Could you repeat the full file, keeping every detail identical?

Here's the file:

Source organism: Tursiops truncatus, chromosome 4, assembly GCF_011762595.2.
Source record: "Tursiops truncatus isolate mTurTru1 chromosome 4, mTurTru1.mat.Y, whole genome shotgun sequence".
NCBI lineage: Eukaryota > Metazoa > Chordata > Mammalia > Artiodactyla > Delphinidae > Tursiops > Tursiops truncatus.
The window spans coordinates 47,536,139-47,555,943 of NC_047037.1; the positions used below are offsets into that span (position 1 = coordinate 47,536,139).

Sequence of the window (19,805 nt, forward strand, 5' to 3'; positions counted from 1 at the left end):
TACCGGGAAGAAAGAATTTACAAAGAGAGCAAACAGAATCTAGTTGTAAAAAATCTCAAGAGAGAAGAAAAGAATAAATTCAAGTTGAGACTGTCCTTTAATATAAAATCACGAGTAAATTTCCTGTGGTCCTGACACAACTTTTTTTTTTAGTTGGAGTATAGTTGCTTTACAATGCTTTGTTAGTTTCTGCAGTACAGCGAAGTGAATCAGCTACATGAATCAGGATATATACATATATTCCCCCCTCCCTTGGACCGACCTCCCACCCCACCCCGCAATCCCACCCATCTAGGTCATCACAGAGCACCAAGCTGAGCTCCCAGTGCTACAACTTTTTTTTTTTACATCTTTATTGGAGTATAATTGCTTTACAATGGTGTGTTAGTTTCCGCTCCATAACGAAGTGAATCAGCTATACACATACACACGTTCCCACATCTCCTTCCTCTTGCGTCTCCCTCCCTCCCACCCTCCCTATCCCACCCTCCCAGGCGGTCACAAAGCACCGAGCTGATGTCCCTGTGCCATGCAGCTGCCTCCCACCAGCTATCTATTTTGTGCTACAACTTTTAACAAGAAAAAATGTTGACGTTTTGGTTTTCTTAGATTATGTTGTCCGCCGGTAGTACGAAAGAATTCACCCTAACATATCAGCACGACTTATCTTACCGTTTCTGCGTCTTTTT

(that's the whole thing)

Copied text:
Source organism: Tursiops truncatus, chromosome 4, assembly GCF_011762595.2.
Source record: "Tursiops truncatus isolate mTurTru1 chromosome 4, mTurTru1.mat.Y, whole genome shotgun sequence".
NCBI lineage: Eukaryota > Metazoa > Chordata > Mammalia > Artiodactyla > Delphinidae > Tursiops > Tursiops truncatus.
The window spans coordinates 47,536,139-47,555,943 of NC_047037.1; the positions used below are offsets into that span (position 1 = coordinate 47,536,139).

Sequence of the window (19,805 nt, forward strand, 5' to 3'; positions counted from 1 at the left end):
TACCGGGAAGAAAGAATTTACAAAGAGAGCAAACAGAATCTAGTTGTAAAAAATCTCAAGAGAGAAGAAAAGAATAAATTCAAGTTGAGACTGTCCTTTAATATAAAATCACGAGTAAATTTCCTGTGGTCCTGACACAACTTTTTTTTTTAGTTGGAGTATAGTTGCTTTACAATGCTTTGTTAGTTTCTGCAGTACAGCGAAGTGAATCAGCTACATGAATCAGGATATATACATATATTCCCCCCTCCCTTGGACCGACCTCCCACCCCACCCCGCAATCCCACCCATCTAGGTCATCACAGAGCACCAAGCTGAGCTCCCAGTGCTACAACTTTTTTTTTTTACATCTTTATTGGAGTATAATTGCTTTACAATGGTGTGTTAGTTTCCGCTCCATAACGAAGTGAATCAGCTATACACATACACACGTTCCCACATCTCCTTCCTCTTGCGTCTCCCTCCCTCCCACCCTCCCTATCCCACCCTCCCAGGCGGTCACAAAGCACCGAGCTGATGTCCCTGTGCCATGCAGCTGCCTCCCACCAGCTATCTATTTTGTGCTACAACTTTTAACAAGAAAAAATGTTGACGTTTTGGTTTTCTTAGATTATGTTGTCCGCCGGTAGTACGAAAGAATTCACCCTAACATATCAGCACGACTTATCTTACCGTTTCTGCGTCTTTTT